Everything You Can Learn From The Newest Oscar-Winning Documentary "20 Feet From Stardom"

Who sang that legendary vocal on “Gimme Shelter” by The Rolling Stones?

20 Feet From Stardom won Best Documentary at the 2014 Academy Awards. The documentary focuses on the art of background singing, and the struggle these artists experience in the music industry.

1. It showcases an incredible range of background singers from the 1950s up through the 2010s.

Via The Weinstein Company / tunebomb.tumblr.com

From L-R: Jo Lawry, Judith Hill, and Lisa Fischer.

2. Background singers have a great impact on other artists.

Via The Weinstein Company / godslonelywoman.tumblr.com

3. They were requested by big names like Jackie Wilson, Bette Midler, Luther Vandross, and Tina Turner to sing on their records.

ABC Photo Archives / ABC via Getty Images

Jackie Wilson and The Blossoms (Darlene Love, Fanita James, and Jean King)

4. The songs they performed on are legendary.

Via The Weinstein Company / godslonelywoman.tumblr.com
Via The Weinstein Company / godslonelywoman.tumblr.com

Merry Clayton on recording backing vocals for “Gimme Shelter” with The Rolling Stones in 1969.

Here is Clayton’s isolated vocals on The Rolling Stones’ “Gimme Shelter.”

5. The background singers’ discography is mind blowing.

Jack Vartoogian / Getty Images

Background singers featured in the film include everyone from Merry Clayton (The Raelettes/Joe Cocker/The Rolling Stones) to Gloria Jones (T.Rex/Joe Cocker/Neil Young) to Judith Hill (Michael Jackson/Kylie Minogue/Stevie Wonder).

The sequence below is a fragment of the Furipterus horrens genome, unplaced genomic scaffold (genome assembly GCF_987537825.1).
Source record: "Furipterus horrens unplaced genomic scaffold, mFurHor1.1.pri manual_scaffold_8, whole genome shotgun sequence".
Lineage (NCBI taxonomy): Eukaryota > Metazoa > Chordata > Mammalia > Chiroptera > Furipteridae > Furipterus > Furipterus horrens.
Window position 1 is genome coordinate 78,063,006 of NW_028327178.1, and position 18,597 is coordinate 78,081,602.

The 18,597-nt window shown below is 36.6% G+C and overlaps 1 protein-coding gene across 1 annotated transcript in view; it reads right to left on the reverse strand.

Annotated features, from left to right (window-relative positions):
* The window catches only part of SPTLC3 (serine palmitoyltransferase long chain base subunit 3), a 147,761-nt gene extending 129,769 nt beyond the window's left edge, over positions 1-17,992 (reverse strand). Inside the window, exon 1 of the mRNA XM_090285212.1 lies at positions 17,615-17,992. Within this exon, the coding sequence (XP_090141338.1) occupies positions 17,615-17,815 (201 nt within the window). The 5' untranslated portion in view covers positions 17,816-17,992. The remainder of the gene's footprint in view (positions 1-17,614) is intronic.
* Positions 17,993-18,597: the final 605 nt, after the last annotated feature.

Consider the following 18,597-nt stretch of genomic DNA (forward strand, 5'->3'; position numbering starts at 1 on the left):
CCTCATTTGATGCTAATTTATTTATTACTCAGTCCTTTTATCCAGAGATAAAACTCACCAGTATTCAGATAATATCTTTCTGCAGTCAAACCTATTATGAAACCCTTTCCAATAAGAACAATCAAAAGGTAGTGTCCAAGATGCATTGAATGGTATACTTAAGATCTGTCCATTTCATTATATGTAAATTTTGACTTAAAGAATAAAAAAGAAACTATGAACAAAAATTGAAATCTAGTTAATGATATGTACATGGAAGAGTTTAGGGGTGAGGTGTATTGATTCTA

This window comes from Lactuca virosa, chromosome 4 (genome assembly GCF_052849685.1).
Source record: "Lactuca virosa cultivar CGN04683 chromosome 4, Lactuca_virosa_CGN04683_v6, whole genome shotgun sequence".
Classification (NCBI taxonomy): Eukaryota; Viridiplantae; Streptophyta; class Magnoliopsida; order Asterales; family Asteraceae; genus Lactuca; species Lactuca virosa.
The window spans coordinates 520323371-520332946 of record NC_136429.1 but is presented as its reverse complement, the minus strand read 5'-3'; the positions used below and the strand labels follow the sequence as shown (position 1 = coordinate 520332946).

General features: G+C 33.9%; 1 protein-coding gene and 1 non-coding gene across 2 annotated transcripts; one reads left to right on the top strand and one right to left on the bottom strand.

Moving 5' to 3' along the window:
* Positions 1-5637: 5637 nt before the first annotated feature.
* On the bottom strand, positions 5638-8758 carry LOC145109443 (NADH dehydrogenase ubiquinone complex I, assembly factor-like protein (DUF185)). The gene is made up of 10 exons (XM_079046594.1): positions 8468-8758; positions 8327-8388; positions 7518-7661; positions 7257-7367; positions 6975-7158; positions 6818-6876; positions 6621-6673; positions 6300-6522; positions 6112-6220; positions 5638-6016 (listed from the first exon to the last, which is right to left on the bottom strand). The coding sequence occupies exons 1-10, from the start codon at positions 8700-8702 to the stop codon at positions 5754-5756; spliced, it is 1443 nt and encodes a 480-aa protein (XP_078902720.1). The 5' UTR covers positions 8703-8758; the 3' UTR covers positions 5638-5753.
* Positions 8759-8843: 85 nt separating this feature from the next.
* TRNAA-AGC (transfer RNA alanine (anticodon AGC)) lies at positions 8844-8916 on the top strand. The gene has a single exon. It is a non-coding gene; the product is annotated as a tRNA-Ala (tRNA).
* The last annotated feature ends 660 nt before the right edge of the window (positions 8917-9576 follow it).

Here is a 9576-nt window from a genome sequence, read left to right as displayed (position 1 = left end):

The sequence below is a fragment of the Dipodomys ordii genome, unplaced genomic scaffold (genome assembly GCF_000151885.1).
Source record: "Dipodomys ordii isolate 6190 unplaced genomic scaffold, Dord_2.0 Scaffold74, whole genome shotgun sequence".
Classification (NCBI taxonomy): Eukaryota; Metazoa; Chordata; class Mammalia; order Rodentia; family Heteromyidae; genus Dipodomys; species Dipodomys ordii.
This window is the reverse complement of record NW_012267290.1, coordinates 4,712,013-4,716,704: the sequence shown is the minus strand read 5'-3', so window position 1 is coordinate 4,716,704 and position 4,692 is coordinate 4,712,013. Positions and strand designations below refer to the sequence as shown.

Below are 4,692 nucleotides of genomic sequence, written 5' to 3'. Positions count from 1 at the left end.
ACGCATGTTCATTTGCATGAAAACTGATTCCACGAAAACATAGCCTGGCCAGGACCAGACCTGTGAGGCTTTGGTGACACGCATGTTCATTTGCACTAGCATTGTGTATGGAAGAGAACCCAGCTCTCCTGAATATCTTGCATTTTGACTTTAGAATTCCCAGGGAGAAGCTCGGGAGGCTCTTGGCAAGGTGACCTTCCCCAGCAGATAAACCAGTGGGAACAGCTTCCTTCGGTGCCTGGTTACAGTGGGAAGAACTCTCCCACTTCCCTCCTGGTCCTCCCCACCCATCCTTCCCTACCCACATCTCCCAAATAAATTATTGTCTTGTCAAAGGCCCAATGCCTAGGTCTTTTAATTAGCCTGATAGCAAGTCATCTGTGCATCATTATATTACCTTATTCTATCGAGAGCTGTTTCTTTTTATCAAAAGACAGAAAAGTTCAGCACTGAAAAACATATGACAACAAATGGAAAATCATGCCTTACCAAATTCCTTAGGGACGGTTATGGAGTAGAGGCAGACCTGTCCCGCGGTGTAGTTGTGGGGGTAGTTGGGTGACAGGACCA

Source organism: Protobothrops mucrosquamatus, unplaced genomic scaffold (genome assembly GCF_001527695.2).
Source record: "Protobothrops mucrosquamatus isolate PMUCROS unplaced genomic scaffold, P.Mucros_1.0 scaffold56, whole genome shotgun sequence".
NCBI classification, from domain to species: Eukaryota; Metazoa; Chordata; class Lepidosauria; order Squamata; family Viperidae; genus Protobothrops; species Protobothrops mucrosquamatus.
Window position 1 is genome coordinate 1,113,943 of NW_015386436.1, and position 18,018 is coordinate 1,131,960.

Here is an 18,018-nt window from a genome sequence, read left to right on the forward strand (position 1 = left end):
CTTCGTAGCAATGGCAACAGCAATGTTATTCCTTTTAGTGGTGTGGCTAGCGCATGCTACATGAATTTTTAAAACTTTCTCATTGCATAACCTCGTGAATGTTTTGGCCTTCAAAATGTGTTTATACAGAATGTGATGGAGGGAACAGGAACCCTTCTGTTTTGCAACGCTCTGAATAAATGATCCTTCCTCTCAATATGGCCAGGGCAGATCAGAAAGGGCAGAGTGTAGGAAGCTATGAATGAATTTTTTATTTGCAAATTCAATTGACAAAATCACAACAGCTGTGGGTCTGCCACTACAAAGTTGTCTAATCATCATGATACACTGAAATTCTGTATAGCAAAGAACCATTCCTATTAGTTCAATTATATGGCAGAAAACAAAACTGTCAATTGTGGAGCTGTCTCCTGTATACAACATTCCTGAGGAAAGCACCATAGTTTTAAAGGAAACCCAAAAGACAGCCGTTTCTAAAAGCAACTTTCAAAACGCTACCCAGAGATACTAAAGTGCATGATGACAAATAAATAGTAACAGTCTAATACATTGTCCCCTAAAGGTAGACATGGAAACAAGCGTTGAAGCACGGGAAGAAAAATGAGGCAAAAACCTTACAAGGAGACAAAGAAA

6. There are many positive experiences that come with this profession.

Judith Hill and Michael Jackson singing ” I Just Can’t Stop Loving You” in Michael Jackson’s This Is It.

7. There are also many negative experiences.

“I thought people would be banging down my door for deals. Didn’t happen like that — you’re too fat, you’re too old, you know you should seriously think about another career. And after that, it’s hell.” -Táta Vega

8. Many singers from 20 Feet From Stardom developed their voices through church.

Via The Weinstein Company / godslonelywoman.tumblr.com

They didn’t have to read off sheet music while in the studio. Background singers like Darlene Love and Merry Clayton projected soul they gained from growing up in the church.

9. Even if you’re a powerhouse of a vocalist, it doesn’t always mean you’ll be a solo success.

Via The Weinstein Company / cornelioex.tumblr.com

“Yes I became frustrated at one time. I said, ‘Damn, the record didn’t go any further than this? What are we doing wrong?’ I felt like if I just gave my heart to what I was doing, I would automatically be a star.” -Merry Clayton

10. Background singing is a total community.

Via The Weinstein Company / soulplus.tumblr.com

When producers asked Darlene Love and The Blossoms if they could sing something, Darlene would respond with: “No, but I do know someone who can.” This would help other background singers like Merry Clayton start a career in music.